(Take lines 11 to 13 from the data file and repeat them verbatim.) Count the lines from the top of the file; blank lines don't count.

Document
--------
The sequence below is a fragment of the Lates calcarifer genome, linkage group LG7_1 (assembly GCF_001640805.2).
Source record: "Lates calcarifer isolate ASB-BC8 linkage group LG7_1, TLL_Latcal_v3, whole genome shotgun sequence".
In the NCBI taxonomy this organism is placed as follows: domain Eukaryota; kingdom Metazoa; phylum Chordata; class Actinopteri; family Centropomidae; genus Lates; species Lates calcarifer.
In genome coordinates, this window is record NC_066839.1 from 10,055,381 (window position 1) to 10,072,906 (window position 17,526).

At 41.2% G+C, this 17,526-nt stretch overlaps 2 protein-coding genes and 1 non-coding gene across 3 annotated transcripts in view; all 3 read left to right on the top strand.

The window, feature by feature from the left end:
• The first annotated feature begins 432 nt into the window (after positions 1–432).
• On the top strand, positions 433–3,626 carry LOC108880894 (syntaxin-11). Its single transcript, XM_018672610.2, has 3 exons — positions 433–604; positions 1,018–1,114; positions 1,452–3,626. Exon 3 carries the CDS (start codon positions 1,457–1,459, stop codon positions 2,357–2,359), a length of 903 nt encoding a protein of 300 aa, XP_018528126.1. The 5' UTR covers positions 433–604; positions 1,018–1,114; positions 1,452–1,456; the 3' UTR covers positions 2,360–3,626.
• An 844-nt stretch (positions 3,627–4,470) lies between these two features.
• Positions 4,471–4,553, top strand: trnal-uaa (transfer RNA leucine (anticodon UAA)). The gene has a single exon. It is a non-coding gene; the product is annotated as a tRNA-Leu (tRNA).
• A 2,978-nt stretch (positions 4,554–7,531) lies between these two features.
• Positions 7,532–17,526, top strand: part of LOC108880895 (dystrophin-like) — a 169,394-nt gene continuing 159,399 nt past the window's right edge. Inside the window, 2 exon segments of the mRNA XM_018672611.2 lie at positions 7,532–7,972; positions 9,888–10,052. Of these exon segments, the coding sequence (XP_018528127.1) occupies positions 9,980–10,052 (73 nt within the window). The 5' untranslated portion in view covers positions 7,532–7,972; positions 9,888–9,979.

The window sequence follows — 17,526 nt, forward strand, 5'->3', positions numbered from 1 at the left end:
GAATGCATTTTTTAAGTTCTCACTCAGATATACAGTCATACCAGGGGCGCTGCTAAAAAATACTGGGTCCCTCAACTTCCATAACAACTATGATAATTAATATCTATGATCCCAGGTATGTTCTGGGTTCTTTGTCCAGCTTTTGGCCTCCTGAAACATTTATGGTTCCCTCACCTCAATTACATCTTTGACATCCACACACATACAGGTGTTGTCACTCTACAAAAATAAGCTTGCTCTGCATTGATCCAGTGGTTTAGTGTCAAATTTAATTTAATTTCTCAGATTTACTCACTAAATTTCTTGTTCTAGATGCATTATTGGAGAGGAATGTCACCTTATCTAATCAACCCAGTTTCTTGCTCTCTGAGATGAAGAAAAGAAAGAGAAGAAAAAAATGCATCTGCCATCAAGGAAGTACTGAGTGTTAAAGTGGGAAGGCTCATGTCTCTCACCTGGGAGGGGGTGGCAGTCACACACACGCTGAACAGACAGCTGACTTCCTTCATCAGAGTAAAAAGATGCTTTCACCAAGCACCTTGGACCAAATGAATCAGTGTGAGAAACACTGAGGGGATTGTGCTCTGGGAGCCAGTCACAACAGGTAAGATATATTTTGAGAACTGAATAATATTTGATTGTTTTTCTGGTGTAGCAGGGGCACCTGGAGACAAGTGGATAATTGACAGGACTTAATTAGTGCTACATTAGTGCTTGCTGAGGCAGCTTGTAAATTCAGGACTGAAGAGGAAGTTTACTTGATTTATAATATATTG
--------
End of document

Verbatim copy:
• A 2,978-nt stretch (positions 4,554–7,531) lies between these two features.
• Positions 7,532–17,526, top strand: part of LOC108880895 (dystrophin-like) — a 169,394-nt gene continuing 159,399 nt past the window's right edge. Inside the window, 2 exon segments of the mRNA XM_018672611.2 lie at positions 7,532–7,972; positions 9,888–10,052. Of these exon segments, the coding sequence (XP_018528127.1) occupies positions 9,980–10,052 (73 nt within the window). The 5' untranslated portion in view covers positions 7,532–7,972; positions 9,888–9,979.

The window sequence follows — 17,526 nt, forward strand, 5'->3', positions numbered from 1 at the left end: